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Top Takeaways from our MetFilm Masterclass with Filmmaker Colin Trevorrow
Filmmaker Colin Trevorrow re-launched the Jurassic Park franchise with the smash hit, Jurassic World (2015), which he directed and co-wrote. The Universal release is the highest-grossing summer film in box office history. Next, Colin will direct and produce Jurassic World: Dominion, the third chapter in the Jurassic World trilogy that is set to be released in June 2021.
We were thrilled to have Colin join us for a conversation exclusively for MetFilm School students discussing all things Jurassic Park and his journey to success.
Pathway to Directing
I began making movies when I was 11 years old and also performed in theatre, where I was surrounded by professional performers who showed me that the creative life is not all glamorous. While attending NYU for Filmmaking I realised there were a lot of talented people and I had to start from scratch in terms of finding my voice and realising the purpose of it all. I focused on writing and reading lots of scripts, especially different types of scripts.
Huge leap from first feature to Jurassic World
The leap was daunting. Part of doing this job is to make sure that however you are feeling when you are alone looking in the mirror, is not reflected when you walk out of that trailer where everyone is looking at you thinking ‘what do we do next’. I played a character of someone who had directed five movies and put myself into that headspace, trusted my instincts, made choices very quickly and confidently and stuck to them. People knew exactly what the plan was at all times.
When Steven Spielberg read the script, he was really keen to go ahead but wanted to take another year to do it. That extra year gave us the ability to generate the level of invention necessary to make a movie like Jurassic World work. I will always be grateful to Steven for being wise enough to force me to take the time.
We wanted it to have a Fiji resort vibe, so we took aspects like teak wood, textures and colours. Very slowly without abandoning the concrete look of Jurassic Park as we wanted to evoke that; we started to construct this world as well as the dinosaurs. The dinosaurs from previous movies could not be used as technology had progressed, so everything had to be rebuilt. Jurassic World was the first time we had our Production Designer also design the dinosaurs, as he came from creature design.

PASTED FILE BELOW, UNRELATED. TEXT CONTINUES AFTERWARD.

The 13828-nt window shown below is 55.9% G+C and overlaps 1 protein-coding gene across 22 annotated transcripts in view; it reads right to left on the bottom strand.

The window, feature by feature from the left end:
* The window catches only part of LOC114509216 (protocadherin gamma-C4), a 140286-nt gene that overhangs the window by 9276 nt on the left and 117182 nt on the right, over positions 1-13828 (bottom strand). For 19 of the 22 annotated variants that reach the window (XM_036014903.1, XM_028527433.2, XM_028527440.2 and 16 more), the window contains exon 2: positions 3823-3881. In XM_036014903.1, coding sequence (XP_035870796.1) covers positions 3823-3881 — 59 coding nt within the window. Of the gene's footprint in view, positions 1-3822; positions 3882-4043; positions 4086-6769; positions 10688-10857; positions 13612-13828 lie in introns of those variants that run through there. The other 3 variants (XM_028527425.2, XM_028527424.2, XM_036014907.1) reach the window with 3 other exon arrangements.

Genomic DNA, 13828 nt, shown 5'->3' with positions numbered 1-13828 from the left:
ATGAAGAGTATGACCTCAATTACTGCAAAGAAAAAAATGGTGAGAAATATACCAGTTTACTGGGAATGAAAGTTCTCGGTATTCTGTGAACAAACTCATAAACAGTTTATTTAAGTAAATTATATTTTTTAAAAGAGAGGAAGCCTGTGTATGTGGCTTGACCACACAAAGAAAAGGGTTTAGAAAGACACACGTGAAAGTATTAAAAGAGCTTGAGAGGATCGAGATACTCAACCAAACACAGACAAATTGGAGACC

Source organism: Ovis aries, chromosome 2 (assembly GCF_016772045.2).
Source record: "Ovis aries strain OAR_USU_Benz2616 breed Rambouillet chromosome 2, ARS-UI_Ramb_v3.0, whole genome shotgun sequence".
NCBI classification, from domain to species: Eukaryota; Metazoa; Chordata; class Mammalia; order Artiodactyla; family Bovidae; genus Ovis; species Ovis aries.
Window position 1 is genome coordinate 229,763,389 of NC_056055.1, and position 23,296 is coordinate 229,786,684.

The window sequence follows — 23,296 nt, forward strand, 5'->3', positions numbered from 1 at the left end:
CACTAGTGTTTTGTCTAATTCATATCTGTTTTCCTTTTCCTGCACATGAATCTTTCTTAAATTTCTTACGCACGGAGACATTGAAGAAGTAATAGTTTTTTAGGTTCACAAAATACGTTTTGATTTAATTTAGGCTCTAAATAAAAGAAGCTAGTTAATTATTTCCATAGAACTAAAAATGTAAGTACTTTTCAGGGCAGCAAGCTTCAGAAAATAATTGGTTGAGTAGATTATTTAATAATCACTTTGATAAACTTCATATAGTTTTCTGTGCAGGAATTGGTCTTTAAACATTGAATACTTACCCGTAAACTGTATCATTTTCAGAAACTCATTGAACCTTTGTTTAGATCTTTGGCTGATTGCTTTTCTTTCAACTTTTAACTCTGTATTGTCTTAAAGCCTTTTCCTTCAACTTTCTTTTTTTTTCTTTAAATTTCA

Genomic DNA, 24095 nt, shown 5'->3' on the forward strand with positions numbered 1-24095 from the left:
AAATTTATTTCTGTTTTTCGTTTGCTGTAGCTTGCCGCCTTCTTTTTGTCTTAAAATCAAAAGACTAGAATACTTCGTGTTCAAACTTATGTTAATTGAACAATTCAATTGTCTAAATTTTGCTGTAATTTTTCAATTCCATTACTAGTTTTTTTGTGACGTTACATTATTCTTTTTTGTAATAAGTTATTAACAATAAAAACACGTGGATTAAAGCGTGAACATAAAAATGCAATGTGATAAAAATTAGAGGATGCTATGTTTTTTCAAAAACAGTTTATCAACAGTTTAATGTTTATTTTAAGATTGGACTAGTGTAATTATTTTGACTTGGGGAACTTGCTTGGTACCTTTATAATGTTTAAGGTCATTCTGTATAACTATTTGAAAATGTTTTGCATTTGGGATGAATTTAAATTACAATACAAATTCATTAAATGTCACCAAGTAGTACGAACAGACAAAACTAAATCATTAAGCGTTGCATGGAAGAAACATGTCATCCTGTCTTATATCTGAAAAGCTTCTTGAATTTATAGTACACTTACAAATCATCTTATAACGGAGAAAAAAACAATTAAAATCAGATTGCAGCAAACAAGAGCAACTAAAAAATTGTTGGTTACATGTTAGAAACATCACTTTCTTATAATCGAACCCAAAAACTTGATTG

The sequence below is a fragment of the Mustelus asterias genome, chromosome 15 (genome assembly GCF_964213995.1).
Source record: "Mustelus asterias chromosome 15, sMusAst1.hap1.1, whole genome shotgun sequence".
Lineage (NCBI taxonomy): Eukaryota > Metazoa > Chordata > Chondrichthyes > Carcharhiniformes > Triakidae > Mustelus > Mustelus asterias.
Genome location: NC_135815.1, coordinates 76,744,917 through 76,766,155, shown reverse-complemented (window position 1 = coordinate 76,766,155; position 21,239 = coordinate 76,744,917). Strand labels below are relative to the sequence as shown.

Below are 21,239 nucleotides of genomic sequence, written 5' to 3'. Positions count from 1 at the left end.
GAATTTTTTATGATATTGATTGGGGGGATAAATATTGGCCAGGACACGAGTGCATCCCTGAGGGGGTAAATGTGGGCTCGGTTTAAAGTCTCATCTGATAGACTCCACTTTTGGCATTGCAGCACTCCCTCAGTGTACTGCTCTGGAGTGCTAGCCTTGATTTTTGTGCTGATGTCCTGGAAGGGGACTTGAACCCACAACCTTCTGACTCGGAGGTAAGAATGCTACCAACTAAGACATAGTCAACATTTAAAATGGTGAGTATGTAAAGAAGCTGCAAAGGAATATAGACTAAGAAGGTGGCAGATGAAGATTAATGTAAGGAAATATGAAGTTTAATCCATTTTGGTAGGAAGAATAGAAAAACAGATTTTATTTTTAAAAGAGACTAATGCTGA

Ultimately, the process is about making sure that each department from Production Design to VFX to the script itself, are all communicating and understanding each other’s work.
You can tell them when you don’t understand something, and they will help you to understand, as it makes their job easier. I didn’t know how to do everyone’s job any better than the person doing that job themselves, the more I could learn about their process the better I could communicate what it is I was after, in the language that they speak.
On each film you can build this army of really talented people that you can take from one movie to another. The team we have for Jurassic World: Dominion (2021) is a group I will be with for a while.
I started out writing alone and I had successes as a solo writer in Hollywood but I became lonely and joined Derek Connolly. We essentially had to go back to basics and write something together that would put our names on the map. I had to forgo the success I previously had just to be able to write with a partner, and I’m so glad I did it. It changed the trajectory of my career in a big way.
We spend a lot of time building, outlining and creating a story for the movie before we even put pen to paper. We then create a very detailed outline that we share with the studio, so that everyone understands what we are doing on a scene to scene level and then we’ll start writing. Derek would write the first part, which I would read through and send it back with notes and so forth.
Trailer for Safety Not Guaranteed (2012) – directed by Colin Trevorrow and written by Derek Connolly.
Bringing dinosaurs to life for Jurassic World
We had four actors wearing grey suits and wrapper helmets. We hired a group of modern dancers from New Orleans who helped reproduce the movements of the Velociraptor in a live and beautiful way. It wasn’t a motion capture performance, but it allowed them to fill the spaces and give Chris Pratt something to interact with.
To make the dinosaur noises, they are layers of sounds that are mixed together. Our Sound Designer, Al Nelson, had a keyboard and each key made a different animal sound. Every time you would play eight notes together it would create a different kind of dinosaur sound and roar.
The feeling of hearing the iconic Jurassic Park theme music on your film
It was amazing! We were very conscious about how we used the music and not to overuse it. We wanted to establish Michael Crichton’s theme as the Jurassic World theme, so that when you hear it in later movies it would have its own set of emotional recognition that other pieces have.
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